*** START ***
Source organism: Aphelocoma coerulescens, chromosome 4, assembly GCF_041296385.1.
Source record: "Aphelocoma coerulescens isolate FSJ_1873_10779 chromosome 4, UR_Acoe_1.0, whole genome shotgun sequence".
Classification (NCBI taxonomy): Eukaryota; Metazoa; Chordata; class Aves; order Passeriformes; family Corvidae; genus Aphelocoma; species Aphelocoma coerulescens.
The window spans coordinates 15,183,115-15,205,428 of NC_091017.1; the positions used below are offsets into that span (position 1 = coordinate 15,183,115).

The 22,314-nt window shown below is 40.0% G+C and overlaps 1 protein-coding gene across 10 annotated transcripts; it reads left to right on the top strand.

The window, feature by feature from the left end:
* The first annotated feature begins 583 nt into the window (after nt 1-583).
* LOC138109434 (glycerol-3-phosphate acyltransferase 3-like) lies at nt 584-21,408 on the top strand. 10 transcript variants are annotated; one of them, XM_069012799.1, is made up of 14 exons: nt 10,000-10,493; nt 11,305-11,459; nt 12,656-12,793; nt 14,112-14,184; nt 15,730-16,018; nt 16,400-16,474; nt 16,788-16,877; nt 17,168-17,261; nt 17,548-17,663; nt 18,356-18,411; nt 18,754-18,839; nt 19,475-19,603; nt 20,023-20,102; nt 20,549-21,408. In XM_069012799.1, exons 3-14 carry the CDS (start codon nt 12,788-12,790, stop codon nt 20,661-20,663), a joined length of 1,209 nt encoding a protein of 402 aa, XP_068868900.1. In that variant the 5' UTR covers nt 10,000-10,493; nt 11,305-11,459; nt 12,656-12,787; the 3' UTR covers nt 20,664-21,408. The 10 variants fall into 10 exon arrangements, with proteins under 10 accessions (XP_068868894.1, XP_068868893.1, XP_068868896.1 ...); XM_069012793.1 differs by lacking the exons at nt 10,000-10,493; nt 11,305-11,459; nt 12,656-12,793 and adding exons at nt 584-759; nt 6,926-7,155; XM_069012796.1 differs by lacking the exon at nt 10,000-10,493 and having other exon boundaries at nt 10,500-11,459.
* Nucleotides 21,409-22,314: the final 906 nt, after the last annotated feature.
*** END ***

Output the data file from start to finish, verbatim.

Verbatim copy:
Source organism: Aphelocoma coerulescens, chromosome 4, assembly GCF_041296385.1.
Source record: "Aphelocoma coerulescens isolate FSJ_1873_10779 chromosome 4, UR_Acoe_1.0, whole genome shotgun sequence".
Classification (NCBI taxonomy): Eukaryota; Metazoa; Chordata; class Aves; order Passeriformes; family Corvidae; genus Aphelocoma; species Aphelocoma coerulescens.
The window spans coordinates 15,183,115-15,205,428 of NC_091017.1; the positions used below are offsets into that span (position 1 = coordinate 15,183,115).

The 22,314-nt window shown below is 40.0% G+C and overlaps 1 protein-coding gene across 10 annotated transcripts; it reads left to right on the top strand.

The window, feature by feature from the left end:
* The first annotated feature begins 583 nt into the window (after nt 1-583).
* LOC138109434 (glycerol-3-phosphate acyltransferase 3-like) lies at nt 584-21,408 on the top strand. 10 transcript variants are annotated; one of them, XM_069012799.1, is made up of 14 exons: nt 10,000-10,493; nt 11,305-11,459; nt 12,656-12,793; nt 14,112-14,184; nt 15,730-16,018; nt 16,400-16,474; nt 16,788-16,877; nt 17,168-17,261; nt 17,548-17,663; nt 18,356-18,411; nt 18,754-18,839; nt 19,475-19,603; nt 20,023-20,102; nt 20,549-21,408. In XM_069012799.1, exons 3-14 carry the CDS (start codon nt 12,788-12,790, stop codon nt 20,661-20,663), a joined length of 1,209 nt encoding a protein of 402 aa, XP_068868900.1. In that variant the 5' UTR covers nt 10,000-10,493; nt 11,305-11,459; nt 12,656-12,787; the 3' UTR covers nt 20,664-21,408. The 10 variants fall into 10 exon arrangements, with proteins under 10 accessions (XP_068868894.1, XP_068868893.1, XP_068868896.1 ...); XM_069012793.1 differs by lacking the exons at nt 10,000-10,493; nt 11,305-11,459; nt 12,656-12,793 and adding exons at nt 584-759; nt 6,926-7,155; XM_069012796.1 differs by lacking the exon at nt 10,000-10,493 and having other exon boundaries at nt 10,500-11,459.
* Nucleotides 21,409-22,314: the final 906 nt, after the last annotated feature.